If you're looking for additional help after reading this piece, check out our draft kit, which is full of great advice, and Matt Harmon's Draft Day Blueprint.

In the end, listen to everyone you respect and consider their advice, but it’s your team. Own your final decisions. Do what you think is right.

Player-specific leans and advice

Wide receiver

Garrett Wilson was an instant star last year when the Jets had nothing at quarterback; now they have Aaron Rodgers. It’s unlikely to be MVP-contending Rodgers, but that doesn’t matter — Rodgers and Wilson showed chemistry in the summer, and Rodgers has a history of feeding his best receiver. Wilson is likely headed to the moon.

I thought Terry McLaurin and Jahan Dotson were close to a wash before the summer ended — remember, they were dead even for the final five weeks of 2022 — and then McLaurin came down with a turf toe injury. McLaurin, a longtime favorite, becomes an auto-fade now, and even with Dotson’s ADP rising, he’s someone I’d like to roster.

Somehow Patrick Mahomes won an MVP last season without a significant wide receiver in fantasy. I suspect someone in that receiver room will at least crack the Top 30, but I don’t see a clear signal to who that is. If you have an angle, share it with me.

You’d rather be a year early than a year late when it comes to players on the back nine of their career, like DeAndre Hopkins. The Cardinals were pass-happy last year; the Titans are always run-heavy. Hopkins has little ceiling for 2023 and is an obvious fade for me.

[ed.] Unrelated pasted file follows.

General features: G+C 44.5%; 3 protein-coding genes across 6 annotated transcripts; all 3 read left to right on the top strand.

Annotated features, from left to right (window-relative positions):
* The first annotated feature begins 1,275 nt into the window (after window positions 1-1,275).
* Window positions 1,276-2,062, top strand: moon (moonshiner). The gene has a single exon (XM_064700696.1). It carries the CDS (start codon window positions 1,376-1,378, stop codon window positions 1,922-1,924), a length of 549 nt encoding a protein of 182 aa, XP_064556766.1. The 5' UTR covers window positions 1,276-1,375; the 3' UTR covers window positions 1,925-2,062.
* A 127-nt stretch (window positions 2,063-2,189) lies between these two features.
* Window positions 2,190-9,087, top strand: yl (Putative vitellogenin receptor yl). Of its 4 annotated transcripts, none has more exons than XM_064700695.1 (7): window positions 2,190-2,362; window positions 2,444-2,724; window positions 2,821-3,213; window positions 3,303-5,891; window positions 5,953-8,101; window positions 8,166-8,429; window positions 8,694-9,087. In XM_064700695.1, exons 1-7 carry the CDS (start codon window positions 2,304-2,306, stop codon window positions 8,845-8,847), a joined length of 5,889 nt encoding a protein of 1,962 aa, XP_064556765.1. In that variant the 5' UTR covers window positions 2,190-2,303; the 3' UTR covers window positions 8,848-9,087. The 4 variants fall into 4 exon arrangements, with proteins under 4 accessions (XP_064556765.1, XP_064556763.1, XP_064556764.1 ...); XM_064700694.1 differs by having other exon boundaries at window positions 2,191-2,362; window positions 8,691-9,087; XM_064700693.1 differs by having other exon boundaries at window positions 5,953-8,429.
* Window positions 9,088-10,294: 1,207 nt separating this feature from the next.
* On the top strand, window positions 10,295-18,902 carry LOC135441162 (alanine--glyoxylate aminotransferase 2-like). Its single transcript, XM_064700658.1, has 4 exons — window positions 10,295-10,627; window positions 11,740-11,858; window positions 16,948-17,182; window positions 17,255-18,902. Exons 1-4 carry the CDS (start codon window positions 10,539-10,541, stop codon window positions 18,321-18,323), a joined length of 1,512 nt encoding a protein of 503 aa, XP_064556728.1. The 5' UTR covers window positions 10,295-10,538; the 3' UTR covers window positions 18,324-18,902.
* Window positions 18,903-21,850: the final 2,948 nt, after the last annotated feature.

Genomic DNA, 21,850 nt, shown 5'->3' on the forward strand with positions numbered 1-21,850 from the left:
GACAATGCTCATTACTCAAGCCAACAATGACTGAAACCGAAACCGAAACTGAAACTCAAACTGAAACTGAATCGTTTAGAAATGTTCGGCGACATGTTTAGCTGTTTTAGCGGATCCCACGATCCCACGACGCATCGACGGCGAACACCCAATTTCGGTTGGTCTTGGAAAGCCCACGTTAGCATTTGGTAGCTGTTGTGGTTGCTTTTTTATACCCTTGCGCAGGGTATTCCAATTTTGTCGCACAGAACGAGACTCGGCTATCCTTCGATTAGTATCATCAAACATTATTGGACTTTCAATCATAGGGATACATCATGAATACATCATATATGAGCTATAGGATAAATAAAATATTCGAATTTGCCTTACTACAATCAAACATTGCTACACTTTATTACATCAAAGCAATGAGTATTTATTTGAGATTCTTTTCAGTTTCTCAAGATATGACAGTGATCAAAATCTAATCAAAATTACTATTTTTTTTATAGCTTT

Anthony Richardson’s first year is going to be mixed with athletic splash plays and more than a few puzzling throws and downfield mistakes. Michael Pittman is a good receiver unlikely to hit his ceiling this season.

When it comes to the Denver passing game, I can’t believe it but I’m back in on Courtland Sutton. Most of his competition in this target tree got hurt this summer.

Upside is the key word for most of your picks, especially as a draft moves along, but I suspect Adam Thielen has one more boring volume grab season in him. You don’t want him as one of your starters, but you can probably land him as a WR5 in a lot of rooms.

I understand the excitement over new Jaguars wideout Calvin Ridley, even as I can’t chase that excitement into the second round. But I’m also fine targeting Christian Kirk, last year’s splash player, at cost. Ridley is set to be the alpha, but they’ll find plenty for Kirk to do.

Running back

It’s encouraging to see Javonte Williams back on a football field, but I can’t draft him proactively until he’s another year removed from the physical problems. I don’t see much difference between Williams and Samaje Perine, and Perine is the much better value.